There is differences of opinion about what the term “contested convention” means.
It is a possibility that neither candidate will win enough pledged delegates before the Democratic convention to win the nomination outright. That is because there are a large number of super delegates. In fact, if it were not not for the super delegates, with only two candidates in the race, a contested convention would be mathematically impossible. Either Hillary Clinton or Bernie Sanders would lock down the nomination before the convention.
Here the math:
There are a total of 4046 pledged delegates
Number needed to the win most pledged delegates before the convention = 2023 (half of 4046 +1)
But there are 719 super delegates
That raises the number of total delegates to 4765 (4053 + 483)
Number needed to win the most to total delegates before the convention = 2383 (half of 4053 rounded up)
Right now given that all Democratic delegates are awarded proportionally (there are no winner take all state contests) Hillary holds a commanding lead in pledged delegates: 1,289 to 1,038
Addition pledged delegates for Hillary to win most pledge delegates: 734 (2023 – 1,289)
Addition pledged delegates for Hillary to win the nomination before the convention = 1094 (2383 -1289)
The math works out this way because the super delegate aren’t considered until they vote on the first ballot in the convention. So as you can see it will be much harder for Hillary to lock up the nomination before the convention than to simply win the most pledged delegates.
There are a 1719 pledged delegate left to be won so Hillary needs only 42.7% of those delegates to win the most pledged delegates. However, she needs 63.6% of these to lock down nomination before the convention.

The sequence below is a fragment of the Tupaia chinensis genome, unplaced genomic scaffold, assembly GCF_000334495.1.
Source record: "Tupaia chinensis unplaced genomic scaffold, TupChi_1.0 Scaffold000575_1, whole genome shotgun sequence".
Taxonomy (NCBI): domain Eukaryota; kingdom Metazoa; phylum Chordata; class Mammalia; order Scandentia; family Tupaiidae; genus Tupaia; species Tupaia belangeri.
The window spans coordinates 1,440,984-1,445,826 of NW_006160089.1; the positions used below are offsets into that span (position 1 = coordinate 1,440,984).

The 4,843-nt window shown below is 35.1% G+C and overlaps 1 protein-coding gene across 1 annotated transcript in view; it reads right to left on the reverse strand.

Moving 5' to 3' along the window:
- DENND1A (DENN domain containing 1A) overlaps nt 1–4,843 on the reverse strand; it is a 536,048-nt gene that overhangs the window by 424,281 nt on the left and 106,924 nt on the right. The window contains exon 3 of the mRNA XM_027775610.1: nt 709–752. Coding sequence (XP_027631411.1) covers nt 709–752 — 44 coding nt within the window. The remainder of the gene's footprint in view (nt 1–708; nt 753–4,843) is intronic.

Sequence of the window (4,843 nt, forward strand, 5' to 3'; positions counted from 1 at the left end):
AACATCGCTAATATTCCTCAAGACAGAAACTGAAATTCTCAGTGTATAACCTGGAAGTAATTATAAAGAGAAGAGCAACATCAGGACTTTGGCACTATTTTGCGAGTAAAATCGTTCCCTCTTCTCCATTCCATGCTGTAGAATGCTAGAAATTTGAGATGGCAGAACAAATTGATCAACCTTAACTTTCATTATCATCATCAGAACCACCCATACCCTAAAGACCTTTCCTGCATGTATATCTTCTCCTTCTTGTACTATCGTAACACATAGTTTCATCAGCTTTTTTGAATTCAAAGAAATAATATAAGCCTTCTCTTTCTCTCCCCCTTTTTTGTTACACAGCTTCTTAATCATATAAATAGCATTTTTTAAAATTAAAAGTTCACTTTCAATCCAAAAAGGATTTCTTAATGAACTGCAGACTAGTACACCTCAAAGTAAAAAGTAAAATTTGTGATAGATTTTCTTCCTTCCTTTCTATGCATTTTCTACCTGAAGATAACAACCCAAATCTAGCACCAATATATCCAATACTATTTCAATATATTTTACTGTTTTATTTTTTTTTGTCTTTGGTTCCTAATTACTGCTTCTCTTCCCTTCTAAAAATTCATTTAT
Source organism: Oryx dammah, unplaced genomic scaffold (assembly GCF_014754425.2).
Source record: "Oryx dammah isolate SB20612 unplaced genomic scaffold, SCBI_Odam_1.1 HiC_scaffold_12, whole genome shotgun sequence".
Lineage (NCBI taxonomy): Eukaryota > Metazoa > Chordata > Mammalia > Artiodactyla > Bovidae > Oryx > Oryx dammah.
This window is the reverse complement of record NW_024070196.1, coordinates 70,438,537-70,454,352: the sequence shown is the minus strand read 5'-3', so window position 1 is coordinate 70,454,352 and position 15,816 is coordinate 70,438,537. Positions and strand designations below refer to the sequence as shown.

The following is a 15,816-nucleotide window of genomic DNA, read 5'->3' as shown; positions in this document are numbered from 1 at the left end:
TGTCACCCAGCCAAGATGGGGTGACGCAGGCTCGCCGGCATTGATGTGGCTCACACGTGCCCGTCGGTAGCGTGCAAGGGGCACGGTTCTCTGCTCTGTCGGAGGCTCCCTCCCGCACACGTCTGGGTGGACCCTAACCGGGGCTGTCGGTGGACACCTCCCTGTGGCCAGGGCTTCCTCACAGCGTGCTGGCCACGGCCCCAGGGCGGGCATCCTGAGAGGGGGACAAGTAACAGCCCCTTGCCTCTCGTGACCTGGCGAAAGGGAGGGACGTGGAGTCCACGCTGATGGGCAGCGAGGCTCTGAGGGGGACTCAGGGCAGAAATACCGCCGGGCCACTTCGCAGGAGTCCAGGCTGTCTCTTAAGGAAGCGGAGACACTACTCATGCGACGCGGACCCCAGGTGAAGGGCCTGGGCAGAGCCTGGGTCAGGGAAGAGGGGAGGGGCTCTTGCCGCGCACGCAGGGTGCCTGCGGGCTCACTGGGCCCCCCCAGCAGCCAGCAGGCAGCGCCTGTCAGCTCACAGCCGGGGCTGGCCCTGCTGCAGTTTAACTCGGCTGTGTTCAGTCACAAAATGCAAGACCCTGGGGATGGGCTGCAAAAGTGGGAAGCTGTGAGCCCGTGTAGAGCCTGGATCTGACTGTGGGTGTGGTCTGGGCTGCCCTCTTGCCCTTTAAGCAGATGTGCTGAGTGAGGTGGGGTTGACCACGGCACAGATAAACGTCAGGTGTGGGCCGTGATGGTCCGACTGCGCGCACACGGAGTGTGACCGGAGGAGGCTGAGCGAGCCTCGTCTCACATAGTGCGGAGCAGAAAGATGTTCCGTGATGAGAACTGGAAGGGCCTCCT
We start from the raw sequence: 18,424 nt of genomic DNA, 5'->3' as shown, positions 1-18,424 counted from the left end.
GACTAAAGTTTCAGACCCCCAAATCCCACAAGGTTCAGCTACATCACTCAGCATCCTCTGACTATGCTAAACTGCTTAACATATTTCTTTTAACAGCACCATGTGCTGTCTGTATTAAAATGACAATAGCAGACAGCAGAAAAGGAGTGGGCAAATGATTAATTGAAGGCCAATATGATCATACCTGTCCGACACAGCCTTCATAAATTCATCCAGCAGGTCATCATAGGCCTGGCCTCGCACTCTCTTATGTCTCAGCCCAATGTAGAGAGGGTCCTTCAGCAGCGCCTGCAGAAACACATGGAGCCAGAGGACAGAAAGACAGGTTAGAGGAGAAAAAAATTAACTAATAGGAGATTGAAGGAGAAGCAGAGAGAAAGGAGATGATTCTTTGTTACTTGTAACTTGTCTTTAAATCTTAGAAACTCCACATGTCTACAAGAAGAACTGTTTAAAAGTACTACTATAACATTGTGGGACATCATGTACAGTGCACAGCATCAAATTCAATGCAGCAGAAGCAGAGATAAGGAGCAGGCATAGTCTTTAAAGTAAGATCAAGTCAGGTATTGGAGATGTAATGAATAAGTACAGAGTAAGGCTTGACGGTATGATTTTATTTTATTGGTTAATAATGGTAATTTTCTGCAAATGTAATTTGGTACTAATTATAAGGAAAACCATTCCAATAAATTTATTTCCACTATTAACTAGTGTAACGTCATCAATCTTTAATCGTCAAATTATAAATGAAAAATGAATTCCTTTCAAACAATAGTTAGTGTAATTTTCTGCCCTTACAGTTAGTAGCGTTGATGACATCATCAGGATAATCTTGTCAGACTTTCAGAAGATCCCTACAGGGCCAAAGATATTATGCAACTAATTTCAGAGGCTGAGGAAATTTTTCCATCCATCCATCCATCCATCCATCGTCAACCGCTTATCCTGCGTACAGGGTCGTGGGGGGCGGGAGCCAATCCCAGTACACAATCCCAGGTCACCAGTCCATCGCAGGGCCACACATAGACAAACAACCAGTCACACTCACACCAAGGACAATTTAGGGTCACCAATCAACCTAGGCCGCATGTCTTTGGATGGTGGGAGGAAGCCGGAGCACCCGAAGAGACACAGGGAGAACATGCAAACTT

I certainly believe that Hillary will win the most pledged delegates – that should be easy. I also believe she will probably will lock down the nomination before the convention begins, but there is a possibility that she will not.
If Hillary has the most pledged delegates going into the convention, but has not won the nomination yet, some are saying it will be a contested convention. That’s because it would be theoretically possible for the Sanders’ campaign to “flip” enough of Hillary’s super delegates to their side to give Bernie the nomination.
However, everyone knows that isn’t going to happen, regardless how much the Sanders campaign talks about it. If Hillary wins most pledged delegates going into the convention, which is almost a certainty, there is no way that Hillary’s 469 super delegates are going to desert her for Sanders and she will win on the first ballot. That means that Hillary will almost certainly win on the first ballot. In fact I would expect most of the remaining uncommitted super delegates to vote for Hillary on the first ballot as well.
So those talking about what I would call a “true contested convention” are clueless. In my book a convention is “contested” only if there isn’t a winner on the first ballot and most of the pledged delegates are released from their pledges. That it isn’t going to happen at the 2016 Democratic National Convention.